Getting divorced can be an emotional nightmare. We know of couples that are still fighting three years after their divorces were final. It’s just never easy splitting up. Plus, the two of you may have owned a house or even a second home, have accumulated investments and created retirement funds that must be divided.
Common property versus equitable distribution
If you’ve already gone through a divorce you know whether you live in a common property or equitable distribution state. The common property states include California, Oregon, Arizona, Nevada, Texas, New Mexico, Louisiana, Wisconsin, Idaho, and Washington. These are states where any assets accumulated after the marriage are to be divided 50/50. In comparison, if you live in an equitable division state, your assets are supposed to be divided that way – equitably. As you might guess, it can be much harder to divide up assets in equitable division states. In fact, how you divide your property often ends up being decided by a judge.
The same is true of debts
In community property states, all debts that were created after the marriage are also supposed to be divided 50/50. If you live in an equitable distribution state, how your debts are handled is the same as your assets – generally through either negotiation or as mandated by a judge.
Here’s how divorce can ruin your credit
The problem is that no matter what you and your ex spouse might decide regarding your debts, your divorce decree does not supersede them. In other words, whether it’s a credit card, auto loan or home equity loan, creditors don’t recognize what the court ordered each person to pay. What happens in many instances is that the person who agreed to take care of a debt simply fails to do it. We read recently of one woman whose husband had agreed to refinance their mortgage within 90 days and get it into his name alone. However he did not do sp. When the home eventually went into foreclosure, his late payments and even the foreclosure itself were reported on the woman’s credit reports, which totally trashed her credit.
How to prevent this
If you are going through a divorce or believe you will be getting divorced in the near future there are steps you can take to protect you from having your credit ruined.
- Refinance any joint installment loans into just one person’s name. This would include home loans and car loans. This means that one of you is actually buying the asset from the other. If you can’t do this because of financial constraints, the best thing you could do is sell the asset and split the proceeds. It’s just much easier to divide cash than to divide a house or automobile.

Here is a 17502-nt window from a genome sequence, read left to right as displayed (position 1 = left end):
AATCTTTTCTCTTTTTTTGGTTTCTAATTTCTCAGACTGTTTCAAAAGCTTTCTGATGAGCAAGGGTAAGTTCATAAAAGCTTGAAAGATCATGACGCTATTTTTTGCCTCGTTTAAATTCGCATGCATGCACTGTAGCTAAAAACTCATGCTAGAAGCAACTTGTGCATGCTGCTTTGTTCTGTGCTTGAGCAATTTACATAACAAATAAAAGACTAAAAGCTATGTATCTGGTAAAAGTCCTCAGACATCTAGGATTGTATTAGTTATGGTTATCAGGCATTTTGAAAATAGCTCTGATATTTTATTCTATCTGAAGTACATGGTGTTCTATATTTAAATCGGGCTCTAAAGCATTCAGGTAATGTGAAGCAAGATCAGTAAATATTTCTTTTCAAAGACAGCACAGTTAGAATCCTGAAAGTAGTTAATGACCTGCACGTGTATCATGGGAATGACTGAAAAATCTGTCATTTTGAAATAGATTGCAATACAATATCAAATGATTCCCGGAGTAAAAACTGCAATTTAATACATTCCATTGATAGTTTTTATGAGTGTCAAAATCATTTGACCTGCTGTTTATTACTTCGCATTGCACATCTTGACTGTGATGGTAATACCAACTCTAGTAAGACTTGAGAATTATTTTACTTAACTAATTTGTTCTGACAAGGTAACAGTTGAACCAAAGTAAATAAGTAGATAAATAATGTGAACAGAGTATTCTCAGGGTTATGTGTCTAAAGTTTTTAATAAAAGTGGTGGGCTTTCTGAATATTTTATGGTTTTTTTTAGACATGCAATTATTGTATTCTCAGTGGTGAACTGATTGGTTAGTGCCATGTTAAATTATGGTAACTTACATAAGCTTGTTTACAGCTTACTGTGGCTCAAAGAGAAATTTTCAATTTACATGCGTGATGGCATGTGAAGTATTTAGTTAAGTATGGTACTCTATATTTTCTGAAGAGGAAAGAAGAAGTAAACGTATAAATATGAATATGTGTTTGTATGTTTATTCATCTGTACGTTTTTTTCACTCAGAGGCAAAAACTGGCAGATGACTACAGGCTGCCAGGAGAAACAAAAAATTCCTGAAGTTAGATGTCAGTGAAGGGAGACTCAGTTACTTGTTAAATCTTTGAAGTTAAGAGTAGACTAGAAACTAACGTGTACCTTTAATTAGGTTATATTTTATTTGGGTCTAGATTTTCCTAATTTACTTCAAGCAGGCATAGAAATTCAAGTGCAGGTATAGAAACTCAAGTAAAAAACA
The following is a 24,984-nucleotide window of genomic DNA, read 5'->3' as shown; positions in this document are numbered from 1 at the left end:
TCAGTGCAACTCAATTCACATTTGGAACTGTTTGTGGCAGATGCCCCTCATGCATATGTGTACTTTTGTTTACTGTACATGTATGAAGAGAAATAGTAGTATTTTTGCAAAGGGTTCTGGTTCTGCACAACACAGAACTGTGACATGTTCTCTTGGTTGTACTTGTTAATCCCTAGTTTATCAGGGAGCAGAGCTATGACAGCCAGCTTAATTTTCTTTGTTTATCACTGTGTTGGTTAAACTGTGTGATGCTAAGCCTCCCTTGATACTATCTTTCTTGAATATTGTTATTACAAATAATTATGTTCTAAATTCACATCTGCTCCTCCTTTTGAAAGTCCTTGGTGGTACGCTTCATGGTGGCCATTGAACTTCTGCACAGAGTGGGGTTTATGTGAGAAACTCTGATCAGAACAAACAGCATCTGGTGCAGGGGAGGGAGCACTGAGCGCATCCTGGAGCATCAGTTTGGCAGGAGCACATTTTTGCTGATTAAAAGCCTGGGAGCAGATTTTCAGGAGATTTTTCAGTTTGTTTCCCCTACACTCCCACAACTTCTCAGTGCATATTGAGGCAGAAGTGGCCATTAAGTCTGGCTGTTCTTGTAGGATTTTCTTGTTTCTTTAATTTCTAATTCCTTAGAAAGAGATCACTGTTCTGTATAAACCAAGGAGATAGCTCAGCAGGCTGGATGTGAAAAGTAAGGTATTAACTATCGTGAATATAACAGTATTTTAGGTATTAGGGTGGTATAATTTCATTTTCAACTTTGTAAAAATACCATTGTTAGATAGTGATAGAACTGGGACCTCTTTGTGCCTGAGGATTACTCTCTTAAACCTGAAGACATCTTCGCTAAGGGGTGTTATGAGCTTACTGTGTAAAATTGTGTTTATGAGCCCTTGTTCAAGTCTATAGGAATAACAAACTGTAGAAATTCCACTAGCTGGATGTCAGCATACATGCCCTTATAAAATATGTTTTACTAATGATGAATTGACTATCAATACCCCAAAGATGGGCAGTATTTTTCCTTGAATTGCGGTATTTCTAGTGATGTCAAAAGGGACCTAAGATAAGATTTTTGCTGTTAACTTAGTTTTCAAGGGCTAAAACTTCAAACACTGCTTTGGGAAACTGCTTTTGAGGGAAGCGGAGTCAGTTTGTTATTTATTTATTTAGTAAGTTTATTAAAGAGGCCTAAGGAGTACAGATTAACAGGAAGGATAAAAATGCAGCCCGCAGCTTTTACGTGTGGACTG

- Close any jointly held credit cards. This is not something you would want to do unless you’re getting ready for a divorce because it will have a very negative effect on your debt-to-credit ratio and would lower your credit score. Once you close jointly held credit cards you could then have the credit card company re-issue you a new card in just your name. That way, you’ll still have the credit card if you need it and won’t be responsible for anything your ex spouse does or doesn’t do.
Understand the reality of credit card debts
The reason why it’s so important to close any jointly held credit cards is because the credit card providers are not legally obligated to recognize divorce decrees. It doesn’t matter what the two of you agreed to in your divorce settlement. If your name is on a credit card and your ex-spouse fails to make the payments that he or she had agreed to make, the credit card company will come after you.
In the sad event you get stuck with a bunch of credit card debt that your ex-spouse failed to pay, there are actions you can take though none of them will be very pleasant.
- Pay off the debt. If you owe less than $5000, your best bet might be to just buckle down and pay off those credit card debts
- Get a second job. Do your owe more than $5000? Then your best choice might be to get a second job and use the money you earn to pay off those debts.
- Borrow the money. If you were able to get a debt consolidation loan, you could use the money to pay off the credit card debts. You would end up with just one monthly payment that should be dramatically less than the sum of the credit card monthly payments you’re currently stuck with.
- Take money out of a retirement fund. If you have a 401(k) or IRA that you were able to keep, you could borrow money from it and pay off those credit card debts. This can be a very good option because while you would be required to pay the money back, you would be paying it to yourself – along with the interest you would be required to pay.
- Snowball your credit card debt payments. This is where you first focus on paying off the credit card that has the highest interest rate, which then frees up money you can use to pay down the debt with the second highest interest rate and so on.
- Create a debt avalanche. This works about the same way as snowballing your debts except you begin by paying off the credit card that has the lowest balance first and then move on to the one with the second lowest balance. Many experts prefer this option, as when you see that first debt completely paid off, it can be a strong motivator to stay on your plan.
- Go to a consumer credit counseling agency. If you were to choose this option, you would get professional help in paying off your debts. You would be assigned a counselor that would review your financial situation and help you develop a debt management plan.
- Negotiate with your creditors. If you are about six months behind on those credit card payments, you might be able to negotiate very favorable settlements with your creditors like for $.50 on the dollar.
- Declare bankruptcy. While this would leave a very black mark on your credit reports it is one way to get rid of all those credit card debts and get a fresh start.